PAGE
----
Cured and or Dried: LINK ONLY
Ring Bologna
All Sausages are Nitrate and Nitrite free with no Gluten or extenders.
Please get your orders in ASAP,

Tuesday, July 5, 2011

Grass Fed Ground Beef Special For August.

We are culling this week and will be harvesting 4 head for ground beef. After 30 months of age cattle are not able to be federally inspected for anything other than ground beef and we stick to that with the custom harevested animals as well. Each animal will be processed individually so that there is no mixing. We will have 2 different grinds(standard and course) and patties done. We will still dry age 21 days prior to processing to ensure consistant flavor. Those of you that were lucky enough to get in on Henry burgers will be just as pleased with with this years culls. We are going to offer this in bulk orders of 10lb or more. Individually wrapped in one pound units. The burgers will be 3 or 4 to a package. $5.00 per lb. your choice. Ian is working on some beef sausage recipes too! This is a great way to introduce your family and friends to grass fed beef at an affordable price point. Get your orders in early as this is an extremely limited offering.

Saturday, July 2, 2011

Can you say HOT!

Man, Has it been a hot one! We've put up more misters and adjusted our work schedule so we don't end up with heat stroke! We're looking at the last Sat. in July for Farm Night. I'm thinking we should start around 6 and go for it! We decided to set up stations and that way you can move from demo to demo as you choose.  Big Mo the new Ram Lamb is adjusting well to his new Harem. Dorper Crosses this Fall! Randy needs some time off! My Sis is sending over some VERY NICE Dorper cross ewe lambs so the farm flock is slowly shifting to hair sheep. We'll still bring home girls from the commercial flock but I really like the Dorper cross and am going to stick with it here at home.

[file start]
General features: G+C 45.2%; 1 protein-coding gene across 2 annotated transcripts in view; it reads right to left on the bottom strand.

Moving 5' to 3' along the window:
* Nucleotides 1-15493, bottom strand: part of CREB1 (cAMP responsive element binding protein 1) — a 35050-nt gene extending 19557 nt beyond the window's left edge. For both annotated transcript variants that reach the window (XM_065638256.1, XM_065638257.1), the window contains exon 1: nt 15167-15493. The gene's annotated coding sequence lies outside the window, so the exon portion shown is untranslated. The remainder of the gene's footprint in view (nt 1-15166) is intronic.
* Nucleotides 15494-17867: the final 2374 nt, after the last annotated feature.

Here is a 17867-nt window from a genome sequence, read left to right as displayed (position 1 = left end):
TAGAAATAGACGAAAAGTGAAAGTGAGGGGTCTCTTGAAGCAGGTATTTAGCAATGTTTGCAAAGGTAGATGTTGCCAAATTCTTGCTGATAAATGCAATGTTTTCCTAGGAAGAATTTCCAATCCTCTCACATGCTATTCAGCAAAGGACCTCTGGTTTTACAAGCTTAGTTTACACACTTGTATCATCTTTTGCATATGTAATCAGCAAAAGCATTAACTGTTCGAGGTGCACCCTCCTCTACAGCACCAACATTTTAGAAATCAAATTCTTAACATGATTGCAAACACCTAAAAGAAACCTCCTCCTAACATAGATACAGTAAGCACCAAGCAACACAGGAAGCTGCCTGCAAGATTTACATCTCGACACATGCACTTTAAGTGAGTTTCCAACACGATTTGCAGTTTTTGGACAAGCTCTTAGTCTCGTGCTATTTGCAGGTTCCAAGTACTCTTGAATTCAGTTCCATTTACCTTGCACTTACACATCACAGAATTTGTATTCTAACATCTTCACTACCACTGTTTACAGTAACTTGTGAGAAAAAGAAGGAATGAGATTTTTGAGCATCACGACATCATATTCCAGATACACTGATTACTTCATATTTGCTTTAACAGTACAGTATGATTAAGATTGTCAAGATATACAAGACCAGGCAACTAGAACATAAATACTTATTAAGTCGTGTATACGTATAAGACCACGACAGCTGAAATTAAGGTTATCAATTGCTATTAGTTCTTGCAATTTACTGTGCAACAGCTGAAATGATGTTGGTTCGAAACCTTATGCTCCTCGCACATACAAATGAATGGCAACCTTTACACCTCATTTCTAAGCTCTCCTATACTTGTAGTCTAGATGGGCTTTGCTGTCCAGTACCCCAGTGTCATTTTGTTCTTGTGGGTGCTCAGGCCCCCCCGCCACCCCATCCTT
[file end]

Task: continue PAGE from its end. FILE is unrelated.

More of the Cattle will be moving back down to the Winchester Pastures this next week and most have calves along side. It's going to take a couple of long nights to get them moved without stressing them. I wish the weather was better! but we have to rotate them and KEEP those pastures healthy. We've found a great alternative to alfalfa to plant in the finishing pastures this fall (I'm Just paranoid about the GM Alfalfa) and the pasture that burned last year is coming back really nicely.
MONTH WITHOUT STORES PARTICIPANTS> post your findings here and on FB! I got a Grip load of Zucchini coming on so we'll be dehydrating and canning this month. Tomatos are ripening and the peppers are ready to go. Onions and Garlic are ready to harvest and Sergio has lots of fruit for us! EVOO from Petrou Foods is available by the half gallon and he has infused oils and some great Olives as well. Bandiola Spice is sending us some samples and we will have our own CLEAN rubs and seasoning mixes soon! YAY US! If you're out an about today stop by RIB FEST at EUHS and sample some great food! after all it is International Day of Bacon and Ribs! We aren't competing but stop in and show our friends some love! Have a Great Weekend!

Monday, June 27, 2011

Paleo Fried Green Tomatoes!

Fried Green Tomatoes are one of my favorite summer treats! My garden is FULL of different heirloom tomatoes so I'm picking some early for this kickin' side dish. Try it next to a Grass fed Sirloin Steak or along side some of our Jalapeno Brats. YUM!
4 large green tomatoes
1c almond flour
2 eggs